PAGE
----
New porous materials such as zeolites, metal-organic frameworks and mesostructured oxides are of immense practical utility for gas storage, separations and heterogeneous catalysis. Their extended pore structures enable selective uptake of molecules or can modify the product selectivity (regioselectivity or enantioselectivity) of catalyst sites contained within. However, diffusion within pores can be problematic for biomass and fine chemicals, and not all catalyst classes can be readily synthesized with pores of the correct dimensions. Here, we present a novel approach that adds reactant selectivity to existing, non-porous oxide catalysts by first grafting the catalyst particles with single-molecule sacrificial templates, then partially overcoating the catalyst with a second oxide through atomic layer deposition. This technique is used to create sieving layers of Al 2O 3 (thickness, 0.4-0.7 nm) with 'nanocavities' (<2 nm in diameter) on a TiO 2 photocatalyst. The additional layers result in selectivity (up to 9:1) towards less hindered reactants in otherwise unselective, competitive photocatalytic oxidations and transfer hydrogenations.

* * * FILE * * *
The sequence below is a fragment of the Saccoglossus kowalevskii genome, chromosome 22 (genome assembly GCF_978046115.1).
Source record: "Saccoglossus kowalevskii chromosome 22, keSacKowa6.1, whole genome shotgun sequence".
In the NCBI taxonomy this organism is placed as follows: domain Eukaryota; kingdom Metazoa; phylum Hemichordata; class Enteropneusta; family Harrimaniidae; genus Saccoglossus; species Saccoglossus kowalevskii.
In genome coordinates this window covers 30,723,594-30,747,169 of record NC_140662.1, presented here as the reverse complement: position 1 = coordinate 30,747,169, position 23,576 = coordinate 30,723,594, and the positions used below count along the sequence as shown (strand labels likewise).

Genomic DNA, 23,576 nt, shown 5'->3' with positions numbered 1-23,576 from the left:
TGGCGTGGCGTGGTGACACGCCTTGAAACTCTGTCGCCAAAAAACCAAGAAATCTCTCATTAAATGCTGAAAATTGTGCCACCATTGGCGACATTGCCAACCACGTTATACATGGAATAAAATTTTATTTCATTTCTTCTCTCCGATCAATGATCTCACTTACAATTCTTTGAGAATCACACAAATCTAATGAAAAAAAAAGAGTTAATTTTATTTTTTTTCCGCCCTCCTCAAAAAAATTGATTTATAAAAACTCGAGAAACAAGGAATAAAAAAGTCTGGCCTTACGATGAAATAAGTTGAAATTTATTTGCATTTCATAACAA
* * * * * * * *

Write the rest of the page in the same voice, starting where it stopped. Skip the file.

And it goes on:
|Original language||English (US)|
|Number of pages||7|
|State||Published - Dec 2012|
ASJC Scopus subject areas
- Chemical Engineering(all)